Notting Hill Gate tube station
Notting Hill Gate is a London Underground station in Notting Hill, London, located on the street called Notting Hill Gate. On the Central line, it is between Holland Park to the west and Queensway to the east. On the District line and Circle line, it is between High Street Kensington and Bayswater stations. It is on the boundary of Travelcard Zone 1 and Zone 2.
|Notting Hill Gate |
Entrance through a subway
Notting Hill Gate
Location of Notting Hill Gate in Central London
|Local authority||Royal Borough of Kensington and Chelsea|
|Managed by||London Underground|
Transport for London
|Number of platforms||4|
|Fare zone||1 and 2|
|London Underground annual entry and exit|
|1959||Combined Station Opened|
The sub-surface Circle and District line platforms were opened on 1 October 1868 by the Metropolitan Railway (MR) as part of its extension from Paddington to Gloucester Road. The Central line platforms were opened on 30 July 1900 by the Central London Railway (CLR). Entrances to the two sets of platforms were originally via separate station buildings on opposite sides of the road and access to the CLR platforms was originally via lifts.
The station name Notting Hill Gate had potential for confusion with the MR station to the north in Ladbroke Grove which was known as "Notting Hill" when opened in 1864, and renamed "Notting Hill & Ladbroke Grove" in 1880. This latter station eventually, in 1919, dropped its reference to Notting Hill, becoming "Ladbroke Grove (North Kensington)" in 1919 and, simply, "Ladbroke Grove" in 1938 (see Ladbroke Grove Underground station). It is a cut and cover station still covered with a glass roof, despite many other similar stations having lost theirs.
The station was rebuilt in the late 1950s and reopened on 1 March 1959, now linking the two 'Notting Hill Gate stations' on the Circle and District and Central lines, which had previously been accessed on either side of the street, with a shared sub-surface ticket hall and escalators down to the deeper Central lines, replacing the aged and now sealed-off lifts. The escalators were the first on the Underground to have metal side panels rather than wooden. The new entrance also acts as a pedestrian subway under the widened Notting Hill Gate. The mosaic columns at the Southern Entrance were created in 2006 by local public art organisation Urban Eye.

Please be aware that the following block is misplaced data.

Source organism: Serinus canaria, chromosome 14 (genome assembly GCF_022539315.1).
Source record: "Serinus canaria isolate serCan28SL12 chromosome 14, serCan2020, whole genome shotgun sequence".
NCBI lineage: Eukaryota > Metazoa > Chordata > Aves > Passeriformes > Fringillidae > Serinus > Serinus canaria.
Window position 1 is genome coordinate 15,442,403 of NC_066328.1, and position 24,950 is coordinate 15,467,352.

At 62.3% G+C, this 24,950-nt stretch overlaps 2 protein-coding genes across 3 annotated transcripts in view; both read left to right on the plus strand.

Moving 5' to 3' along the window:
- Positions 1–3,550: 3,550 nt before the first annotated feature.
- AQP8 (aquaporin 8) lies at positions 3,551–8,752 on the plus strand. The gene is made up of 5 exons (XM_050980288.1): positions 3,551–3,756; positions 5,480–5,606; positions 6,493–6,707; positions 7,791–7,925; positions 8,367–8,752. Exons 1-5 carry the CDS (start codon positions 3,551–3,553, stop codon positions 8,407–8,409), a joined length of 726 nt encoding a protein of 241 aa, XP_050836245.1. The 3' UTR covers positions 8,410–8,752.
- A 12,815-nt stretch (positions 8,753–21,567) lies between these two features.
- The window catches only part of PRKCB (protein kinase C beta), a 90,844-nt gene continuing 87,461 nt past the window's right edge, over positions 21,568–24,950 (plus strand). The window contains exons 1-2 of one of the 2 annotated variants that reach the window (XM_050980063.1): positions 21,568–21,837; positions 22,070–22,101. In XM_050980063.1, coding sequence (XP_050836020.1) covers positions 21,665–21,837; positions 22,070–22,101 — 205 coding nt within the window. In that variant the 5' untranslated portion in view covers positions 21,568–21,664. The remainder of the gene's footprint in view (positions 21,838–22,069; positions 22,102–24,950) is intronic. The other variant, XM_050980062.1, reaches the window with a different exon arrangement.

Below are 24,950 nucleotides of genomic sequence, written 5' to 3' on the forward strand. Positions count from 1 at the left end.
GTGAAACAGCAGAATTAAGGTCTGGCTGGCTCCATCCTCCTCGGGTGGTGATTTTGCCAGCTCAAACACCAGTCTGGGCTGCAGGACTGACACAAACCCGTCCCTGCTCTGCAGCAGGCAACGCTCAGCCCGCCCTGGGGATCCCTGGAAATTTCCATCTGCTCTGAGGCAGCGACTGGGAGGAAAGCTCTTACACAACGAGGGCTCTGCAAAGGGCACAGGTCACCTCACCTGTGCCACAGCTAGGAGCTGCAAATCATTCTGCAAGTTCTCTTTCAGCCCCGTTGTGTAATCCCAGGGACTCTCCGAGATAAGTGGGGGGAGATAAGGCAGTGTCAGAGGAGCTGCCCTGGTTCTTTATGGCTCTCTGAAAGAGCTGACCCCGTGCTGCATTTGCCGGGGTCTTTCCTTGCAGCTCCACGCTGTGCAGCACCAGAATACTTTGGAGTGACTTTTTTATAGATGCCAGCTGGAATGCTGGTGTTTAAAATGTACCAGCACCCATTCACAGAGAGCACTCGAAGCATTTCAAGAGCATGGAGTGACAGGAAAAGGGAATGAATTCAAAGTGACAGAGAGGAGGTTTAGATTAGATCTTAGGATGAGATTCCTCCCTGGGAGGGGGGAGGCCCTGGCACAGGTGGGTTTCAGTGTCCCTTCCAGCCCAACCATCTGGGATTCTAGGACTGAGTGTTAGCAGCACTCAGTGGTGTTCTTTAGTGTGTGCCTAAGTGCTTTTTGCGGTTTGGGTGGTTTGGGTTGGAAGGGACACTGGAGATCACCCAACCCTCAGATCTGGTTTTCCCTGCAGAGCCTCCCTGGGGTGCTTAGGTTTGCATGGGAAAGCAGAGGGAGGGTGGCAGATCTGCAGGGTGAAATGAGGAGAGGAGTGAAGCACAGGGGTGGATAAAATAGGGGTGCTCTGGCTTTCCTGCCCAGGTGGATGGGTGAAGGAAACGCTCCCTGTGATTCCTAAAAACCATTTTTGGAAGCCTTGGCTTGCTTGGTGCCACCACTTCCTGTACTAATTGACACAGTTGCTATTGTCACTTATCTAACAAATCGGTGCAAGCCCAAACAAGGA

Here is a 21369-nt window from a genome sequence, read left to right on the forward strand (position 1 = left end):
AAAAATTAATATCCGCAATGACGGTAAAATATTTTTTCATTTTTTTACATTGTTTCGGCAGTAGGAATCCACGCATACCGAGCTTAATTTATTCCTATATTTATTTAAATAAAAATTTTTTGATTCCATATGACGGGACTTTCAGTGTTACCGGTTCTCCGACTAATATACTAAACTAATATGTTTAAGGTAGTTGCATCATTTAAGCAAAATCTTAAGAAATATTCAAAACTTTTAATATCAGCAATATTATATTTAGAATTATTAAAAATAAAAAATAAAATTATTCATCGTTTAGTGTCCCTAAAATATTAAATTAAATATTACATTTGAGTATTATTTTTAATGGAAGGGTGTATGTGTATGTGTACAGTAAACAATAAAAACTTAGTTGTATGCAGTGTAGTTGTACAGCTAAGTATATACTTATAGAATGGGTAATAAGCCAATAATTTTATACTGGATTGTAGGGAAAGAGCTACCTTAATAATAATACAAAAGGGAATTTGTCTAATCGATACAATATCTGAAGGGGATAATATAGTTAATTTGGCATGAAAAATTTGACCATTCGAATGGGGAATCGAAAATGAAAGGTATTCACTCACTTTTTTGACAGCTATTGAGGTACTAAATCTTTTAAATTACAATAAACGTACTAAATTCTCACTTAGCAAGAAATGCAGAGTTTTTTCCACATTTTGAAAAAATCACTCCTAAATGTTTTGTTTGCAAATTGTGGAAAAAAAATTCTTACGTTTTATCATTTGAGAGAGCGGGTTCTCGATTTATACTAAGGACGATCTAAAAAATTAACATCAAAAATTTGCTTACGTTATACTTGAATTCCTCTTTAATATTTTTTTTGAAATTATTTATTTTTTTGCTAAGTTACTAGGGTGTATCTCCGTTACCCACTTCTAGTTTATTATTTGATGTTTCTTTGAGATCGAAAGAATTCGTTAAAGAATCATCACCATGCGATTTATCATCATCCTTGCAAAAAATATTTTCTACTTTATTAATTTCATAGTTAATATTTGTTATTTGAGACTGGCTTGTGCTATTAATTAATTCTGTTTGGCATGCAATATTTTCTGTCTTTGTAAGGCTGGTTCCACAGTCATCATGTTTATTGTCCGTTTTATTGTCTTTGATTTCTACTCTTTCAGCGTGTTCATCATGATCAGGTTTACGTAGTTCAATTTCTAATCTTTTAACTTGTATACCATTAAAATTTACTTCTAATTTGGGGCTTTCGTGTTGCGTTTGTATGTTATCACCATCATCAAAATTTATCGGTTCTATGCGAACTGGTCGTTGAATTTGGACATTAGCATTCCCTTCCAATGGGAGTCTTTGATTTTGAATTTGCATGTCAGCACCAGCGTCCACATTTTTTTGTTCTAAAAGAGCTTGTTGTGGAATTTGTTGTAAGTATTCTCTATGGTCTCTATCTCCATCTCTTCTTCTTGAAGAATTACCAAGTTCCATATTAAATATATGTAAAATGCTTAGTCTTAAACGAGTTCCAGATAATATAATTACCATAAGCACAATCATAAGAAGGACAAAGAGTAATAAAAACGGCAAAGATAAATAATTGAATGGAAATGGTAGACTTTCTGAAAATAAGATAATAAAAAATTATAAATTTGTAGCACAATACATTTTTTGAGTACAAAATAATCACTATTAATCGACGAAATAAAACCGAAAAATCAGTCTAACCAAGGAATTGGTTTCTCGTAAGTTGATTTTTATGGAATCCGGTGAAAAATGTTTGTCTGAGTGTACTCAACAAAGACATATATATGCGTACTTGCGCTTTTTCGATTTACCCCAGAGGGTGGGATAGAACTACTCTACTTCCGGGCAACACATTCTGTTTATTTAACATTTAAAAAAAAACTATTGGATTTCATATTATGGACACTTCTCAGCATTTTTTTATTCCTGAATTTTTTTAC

The station was redecorated in 2010-11, with new ceramic tiling throughout the subway entrances, deep-level passageways and Central line tube platforms as well as a modified ticket hall layout.
During the redecoration works an abandoned lift passageway from the original 1900 CLR station, closed to the public after Notting Hill Gate was last upgraded in 1959, was rediscovered and found to contain a series of original posters dating from the late 1950s. Images have been posted online.
A scheme was developed by the architects Weston Williamson to provide canopies over the entrances from the street, but this has not been implemented.
In the 1968 film Otley, one of the Central line platforms at Notting Hill Gate (or a station pretending to be it) is where the assassin and coach driver Johnston, played by Leonard Rossiter, blows himself up opening a booby-trapped suitcase full of money.
The station and its staff featured prominently in the third episode of BBC Two documentary series The Tube, which first aired on 5 March 2012.
The westbound Central line platform is located above the eastbound platform because when the CLR was built it did not want to tunnel under buildings, and the street above was not wide enough for the two platforms to be side-by-side.
|Wikimedia Commons has media related to Notting Hill Gate tube station.|
- "Multi-year station entry-and-exit figures" (XLSX). London Underground station passenger usage data. Transport for London. January 2018. Retrieved 22 July 2018.
- Martin, Andrew (2013). Underground Overground: A Passenger's History of the Tube. London: Profile Books. p. 31. ISBN 978-1846684784.
- "Urban Ghosts Media is coming soon".
- "London Underground Entrance Canopies". Weston Williamson Architects. Retrieved 28 April 2011.
- London Transport Museum Photographic Archive
|Preceding station||Following station|
towards Edgware Road